Perhaps the best testimony to the success of the scheme is that two of the six successful pioneers are now enrolled on PGCE courses in the UK (two are still in the final year of an M.Phys. degree). Another good outcome is that our colleagues in Computer Science have set up a similar scheme running in Teaching Block one, overseen by Prof. Faron Moller – indeed, the positive impact on our students’ future employment prospects is recognised by the University, and the module is flagged as such in the HEAR transcript.

UAS in New Zealand?

We are very excited to inform colleagues that we are presently in communications with a potential new UAS colleague in New Zealand.

Dr Loretta Dunne from the department of Physics and Astronomy at the University of Canterbury in New Zealand is in the process of setting up a pilot course to send undergraduates into her local schools to experience teaching and gain transferable skills. Discussions are still in the early stages but it is hoped to align the course in New Zealand with the UAS scheme in the UK. Dr Dunne is not only hoping to link to UAS and become our first overseas UAS ‘sign up’, but she is also interested in trying to promote the scheme wider within STEM subjects in her own university and in other New Zealand universities if all goes well.


‘My UAS’ is a section on our website which provides access to our comprehensive yet very flexible UAS guidance materials and other support information, including Powerpoint presentations, etc.

‘My UAS’ contains all the information required to implement a UAS module e.g., course descriptors, letters to recruit schools/teachers, example undergraduate handbook, training information for students, assessment criteria and mark sheets etc. The main UAS information is called “UAS Documentation” but the area also contains many examples in use at other universities running a UAS module. These have been kindly provided by current module leaders to help new departments get the scheme up and running with the minimal amount of time and effort! Specifically, UAS provides guidance documents on the following areas:

  1. Recruitment, Training and Placement of Undergraduates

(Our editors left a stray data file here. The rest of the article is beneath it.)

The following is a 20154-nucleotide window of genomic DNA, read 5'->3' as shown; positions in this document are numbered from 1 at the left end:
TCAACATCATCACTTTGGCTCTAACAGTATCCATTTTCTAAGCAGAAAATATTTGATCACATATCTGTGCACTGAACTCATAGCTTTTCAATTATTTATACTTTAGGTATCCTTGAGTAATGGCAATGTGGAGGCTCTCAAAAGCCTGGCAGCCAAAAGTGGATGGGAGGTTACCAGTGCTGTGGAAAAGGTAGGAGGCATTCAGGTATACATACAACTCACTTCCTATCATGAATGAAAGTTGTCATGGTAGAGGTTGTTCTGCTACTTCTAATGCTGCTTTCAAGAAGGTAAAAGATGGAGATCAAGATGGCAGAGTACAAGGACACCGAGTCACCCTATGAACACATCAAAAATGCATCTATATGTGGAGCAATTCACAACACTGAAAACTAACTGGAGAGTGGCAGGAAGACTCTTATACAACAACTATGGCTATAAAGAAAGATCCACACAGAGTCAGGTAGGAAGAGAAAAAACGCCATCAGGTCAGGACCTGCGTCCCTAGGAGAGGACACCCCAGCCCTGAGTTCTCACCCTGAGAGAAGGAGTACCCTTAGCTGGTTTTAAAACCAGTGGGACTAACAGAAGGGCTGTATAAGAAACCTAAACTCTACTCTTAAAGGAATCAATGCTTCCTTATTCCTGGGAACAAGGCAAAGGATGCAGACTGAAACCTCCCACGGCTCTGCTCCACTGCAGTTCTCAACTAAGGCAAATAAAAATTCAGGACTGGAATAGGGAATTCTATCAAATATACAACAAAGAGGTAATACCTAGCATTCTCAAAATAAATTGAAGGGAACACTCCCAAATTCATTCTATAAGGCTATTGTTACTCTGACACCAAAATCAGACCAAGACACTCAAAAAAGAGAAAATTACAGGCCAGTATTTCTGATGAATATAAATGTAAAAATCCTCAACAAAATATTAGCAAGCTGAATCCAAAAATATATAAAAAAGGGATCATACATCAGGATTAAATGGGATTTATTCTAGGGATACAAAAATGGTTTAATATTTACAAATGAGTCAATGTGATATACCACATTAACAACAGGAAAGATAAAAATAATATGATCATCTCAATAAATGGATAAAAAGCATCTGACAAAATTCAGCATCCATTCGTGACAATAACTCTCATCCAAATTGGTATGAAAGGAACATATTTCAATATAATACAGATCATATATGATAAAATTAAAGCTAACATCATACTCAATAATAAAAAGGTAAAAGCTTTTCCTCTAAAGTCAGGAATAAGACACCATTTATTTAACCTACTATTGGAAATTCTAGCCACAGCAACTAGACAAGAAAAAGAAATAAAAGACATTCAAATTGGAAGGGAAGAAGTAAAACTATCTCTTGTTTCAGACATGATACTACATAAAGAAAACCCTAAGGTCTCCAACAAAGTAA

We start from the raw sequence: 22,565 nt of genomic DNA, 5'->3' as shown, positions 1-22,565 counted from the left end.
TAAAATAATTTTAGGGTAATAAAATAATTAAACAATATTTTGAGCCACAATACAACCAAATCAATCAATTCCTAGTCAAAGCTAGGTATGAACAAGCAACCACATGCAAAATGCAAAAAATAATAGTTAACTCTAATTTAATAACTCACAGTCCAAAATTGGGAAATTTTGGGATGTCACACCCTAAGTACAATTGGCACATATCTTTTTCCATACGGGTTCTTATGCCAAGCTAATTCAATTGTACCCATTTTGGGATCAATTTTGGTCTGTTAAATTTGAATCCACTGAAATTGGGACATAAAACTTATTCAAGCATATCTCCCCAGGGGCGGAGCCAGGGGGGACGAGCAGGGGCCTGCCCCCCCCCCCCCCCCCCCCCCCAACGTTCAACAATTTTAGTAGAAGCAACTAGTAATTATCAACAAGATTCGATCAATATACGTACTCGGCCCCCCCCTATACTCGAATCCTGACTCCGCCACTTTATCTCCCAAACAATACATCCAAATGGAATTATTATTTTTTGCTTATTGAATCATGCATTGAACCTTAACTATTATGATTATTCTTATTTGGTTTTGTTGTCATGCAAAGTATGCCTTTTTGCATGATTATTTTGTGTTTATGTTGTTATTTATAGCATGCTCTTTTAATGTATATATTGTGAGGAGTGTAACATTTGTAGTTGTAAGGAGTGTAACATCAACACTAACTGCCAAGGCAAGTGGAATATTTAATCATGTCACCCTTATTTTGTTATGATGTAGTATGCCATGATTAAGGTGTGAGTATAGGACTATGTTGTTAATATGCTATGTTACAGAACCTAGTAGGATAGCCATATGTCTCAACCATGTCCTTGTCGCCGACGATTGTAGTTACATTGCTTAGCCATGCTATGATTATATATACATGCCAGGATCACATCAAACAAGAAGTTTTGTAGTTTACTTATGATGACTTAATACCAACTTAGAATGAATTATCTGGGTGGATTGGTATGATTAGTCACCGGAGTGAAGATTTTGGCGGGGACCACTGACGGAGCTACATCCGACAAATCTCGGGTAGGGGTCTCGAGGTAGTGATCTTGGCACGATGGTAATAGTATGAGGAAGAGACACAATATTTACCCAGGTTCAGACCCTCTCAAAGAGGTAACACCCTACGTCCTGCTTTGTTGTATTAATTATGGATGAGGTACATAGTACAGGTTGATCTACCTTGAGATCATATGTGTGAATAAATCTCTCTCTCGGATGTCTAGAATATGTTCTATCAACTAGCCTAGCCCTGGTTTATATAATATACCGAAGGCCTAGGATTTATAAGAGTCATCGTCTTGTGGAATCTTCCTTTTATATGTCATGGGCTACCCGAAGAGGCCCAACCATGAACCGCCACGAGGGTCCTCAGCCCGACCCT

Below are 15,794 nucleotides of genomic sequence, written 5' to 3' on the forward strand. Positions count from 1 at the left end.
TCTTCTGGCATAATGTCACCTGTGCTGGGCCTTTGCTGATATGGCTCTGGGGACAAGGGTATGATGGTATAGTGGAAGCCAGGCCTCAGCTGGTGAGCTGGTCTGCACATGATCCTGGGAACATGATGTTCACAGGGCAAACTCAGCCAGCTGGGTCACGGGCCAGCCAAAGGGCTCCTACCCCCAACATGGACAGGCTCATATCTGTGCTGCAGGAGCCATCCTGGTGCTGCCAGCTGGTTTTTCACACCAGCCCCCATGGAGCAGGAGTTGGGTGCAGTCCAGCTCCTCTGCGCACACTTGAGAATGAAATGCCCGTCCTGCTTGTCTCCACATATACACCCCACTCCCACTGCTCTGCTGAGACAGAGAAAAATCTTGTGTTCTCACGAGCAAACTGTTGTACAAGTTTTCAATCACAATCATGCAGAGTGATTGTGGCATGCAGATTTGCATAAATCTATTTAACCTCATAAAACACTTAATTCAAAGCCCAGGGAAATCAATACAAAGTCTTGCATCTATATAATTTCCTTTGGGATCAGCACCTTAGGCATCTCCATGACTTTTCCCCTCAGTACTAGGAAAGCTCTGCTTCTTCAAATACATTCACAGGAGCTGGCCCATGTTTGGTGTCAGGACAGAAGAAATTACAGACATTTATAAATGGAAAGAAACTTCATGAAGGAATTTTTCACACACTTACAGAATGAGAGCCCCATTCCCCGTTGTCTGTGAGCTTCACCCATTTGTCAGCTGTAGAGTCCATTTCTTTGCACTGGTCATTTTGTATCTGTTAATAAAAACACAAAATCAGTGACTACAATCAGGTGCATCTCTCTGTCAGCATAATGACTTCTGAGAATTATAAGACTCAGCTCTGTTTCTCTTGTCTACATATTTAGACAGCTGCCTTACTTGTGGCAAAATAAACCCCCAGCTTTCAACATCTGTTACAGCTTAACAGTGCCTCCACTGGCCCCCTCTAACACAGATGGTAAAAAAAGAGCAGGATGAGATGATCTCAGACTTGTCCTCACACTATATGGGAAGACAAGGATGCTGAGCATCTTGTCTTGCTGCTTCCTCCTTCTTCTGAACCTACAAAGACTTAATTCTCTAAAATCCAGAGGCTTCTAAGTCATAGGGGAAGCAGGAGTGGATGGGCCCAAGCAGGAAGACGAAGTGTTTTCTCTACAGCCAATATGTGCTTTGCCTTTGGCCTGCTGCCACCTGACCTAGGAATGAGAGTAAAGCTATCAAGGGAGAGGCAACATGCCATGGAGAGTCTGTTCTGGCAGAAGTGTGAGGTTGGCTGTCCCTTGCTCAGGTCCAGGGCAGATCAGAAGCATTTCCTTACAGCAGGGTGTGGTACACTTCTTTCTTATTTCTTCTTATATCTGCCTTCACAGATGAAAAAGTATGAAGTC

2. Recruitment of Teachers and working with schools
  3. Assessment and Evaluation of the UAS module

A new username and password is required to access and download the information stored there. If you would like a new username and password please do not hesitate to request one from me by email.

Help with the UAS Mission

As part of our 10th year celebration, we would like to invite you to help us with our recruitment mission. It is very difficult for us to find out who is the right person to contact in a given department and you may have this local knowledge. So if you run a UAS module in an institution which has a STEM department or any other suitable department not currently running UAS, then perhaps you would be prepared to help us and contact someone appropriate in that department and tell them something of the advantages in running the Undergraduate Ambassadors Scheme. Alternatively, if you are not yet involved in UAS but have involvement in a department that could benefit from UAS then we would like to invite you to give serious consideration to joining the scheme and get in touch for further details.

Anyone interested should please contact for further information.

I end this newsletter by thanking Professor Simon Hands for his interesting article.

I hope you have found the information provided in this newsletter of interest. For further information about UAS, or if you have any information to contribute for the next newsletter please contact me Brian Lockwood, National Manager, UAS at

Inspiring Education and Communication